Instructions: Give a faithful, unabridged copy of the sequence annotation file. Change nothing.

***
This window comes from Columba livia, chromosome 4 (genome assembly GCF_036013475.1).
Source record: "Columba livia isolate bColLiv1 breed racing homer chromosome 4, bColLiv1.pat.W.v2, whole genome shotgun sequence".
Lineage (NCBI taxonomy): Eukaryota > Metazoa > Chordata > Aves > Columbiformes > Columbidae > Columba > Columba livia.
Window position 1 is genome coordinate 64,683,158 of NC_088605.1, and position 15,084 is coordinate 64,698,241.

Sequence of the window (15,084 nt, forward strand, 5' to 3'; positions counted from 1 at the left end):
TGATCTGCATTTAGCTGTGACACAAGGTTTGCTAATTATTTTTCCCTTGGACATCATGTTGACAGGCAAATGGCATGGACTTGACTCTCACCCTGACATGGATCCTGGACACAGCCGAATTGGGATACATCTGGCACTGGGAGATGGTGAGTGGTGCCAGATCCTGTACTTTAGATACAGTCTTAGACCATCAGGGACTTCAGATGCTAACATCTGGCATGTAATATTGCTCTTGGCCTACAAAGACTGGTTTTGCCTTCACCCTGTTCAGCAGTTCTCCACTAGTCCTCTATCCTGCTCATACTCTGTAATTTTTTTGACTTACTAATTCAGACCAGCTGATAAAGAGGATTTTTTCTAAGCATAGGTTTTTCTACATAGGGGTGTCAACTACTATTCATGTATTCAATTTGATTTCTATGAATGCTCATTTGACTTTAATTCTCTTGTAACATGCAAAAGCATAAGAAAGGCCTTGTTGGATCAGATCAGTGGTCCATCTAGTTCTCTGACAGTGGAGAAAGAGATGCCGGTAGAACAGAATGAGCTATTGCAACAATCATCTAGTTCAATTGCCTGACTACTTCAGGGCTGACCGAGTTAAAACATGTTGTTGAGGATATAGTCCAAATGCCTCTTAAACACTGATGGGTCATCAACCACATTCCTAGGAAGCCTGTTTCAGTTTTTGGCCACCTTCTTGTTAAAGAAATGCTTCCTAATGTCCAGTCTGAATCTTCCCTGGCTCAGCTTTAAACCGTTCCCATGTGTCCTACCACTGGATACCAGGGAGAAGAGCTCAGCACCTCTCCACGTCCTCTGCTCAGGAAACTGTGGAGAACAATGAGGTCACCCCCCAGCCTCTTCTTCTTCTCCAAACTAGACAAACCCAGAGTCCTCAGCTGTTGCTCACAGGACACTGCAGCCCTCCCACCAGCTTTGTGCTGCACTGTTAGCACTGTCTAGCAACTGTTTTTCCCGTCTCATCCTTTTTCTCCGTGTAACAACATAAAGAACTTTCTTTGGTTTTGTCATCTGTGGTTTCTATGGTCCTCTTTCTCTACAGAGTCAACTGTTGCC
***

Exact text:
This window comes from Columba livia, chromosome 4 (genome assembly GCF_036013475.1).
Source record: "Columba livia isolate bColLiv1 breed racing homer chromosome 4, bColLiv1.pat.W.v2, whole genome shotgun sequence".
Lineage (NCBI taxonomy): Eukaryota > Metazoa > Chordata > Aves > Columbiformes > Columbidae > Columba > Columba livia.
Window position 1 is genome coordinate 64,683,158 of NC_088605.1, and position 15,084 is coordinate 64,698,241.

Sequence of the window (15,084 nt, forward strand, 5' to 3'; positions counted from 1 at the left end):
TGATCTGCATTTAGCTGTGACACAAGGTTTGCTAATTATTTTTCCCTTGGACATCATGTTGACAGGCAAATGGCATGGACTTGACTCTCACCCTGACATGGATCCTGGACACAGCCGAATTGGGATACATCTGGCACTGGGAGATGGTGAGTGGTGCCAGATCCTGTACTTTAGATACAGTCTTAGACCATCAGGGACTTCAGATGCTAACATCTGGCATGTAATATTGCTCTTGGCCTACAAAGACTGGTTTTGCCTTCACCCTGTTCAGCAGTTCTCCACTAGTCCTCTATCCTGCTCATACTCTGTAATTTTTTTGACTTACTAATTCAGACCAGCTGATAAAGAGGATTTTTTCTAAGCATAGGTTTTTCTACATAGGGGTGTCAACTACTATTCATGTATTCAATTTGATTTCTATGAATGCTCATTTGACTTTAATTCTCTTGTAACATGCAAAAGCATAAGAAAGGCCTTGTTGGATCAGATCAGTGGTCCATCTAGTTCTCTGACAGTGGAGAAAGAGATGCCGGTAGAACAGAATGAGCTATTGCAACAATCATCTAGTTCAATTGCCTGACTACTTCAGGGCTGACCGAGTTAAAACATGTTGTTGAGGATATAGTCCAAATGCCTCTTAAACACTGATGGGTCATCAACCACATTCCTAGGAAGCCTGTTTCAGTTTTTGGCCACCTTCTTGTTAAAGAAATGCTTCCTAATGTCCAGTCTGAATCTTCCCTGGCTCAGCTTTAAACCGTTCCCATGTGTCCTACCACTGGATACCAGGGAGAAGAGCTCAGCACCTCTCCACGTCCTCTGCTCAGGAAACTGTGGAGAACAATGAGGTCACCCCCCAGCCTCTTCTTCTTCTCCAAACTAGACAAACCCAGAGTCCTCAGCTGTTGCTCACAGGACACTGCAGCCCTCCCACCAGCTTTGTGCTGCACTGTTAGCACTGTCTAGCAACTGTTTTTCCCGTCTCATCCTTTTTCTCCGTGTAACAACATAAAGAACTTTCTTTGGTTTTGTCATCTGTGGTTTCTATGGTCCTCTTTCTCTACAGAGTCAACTGTTGCC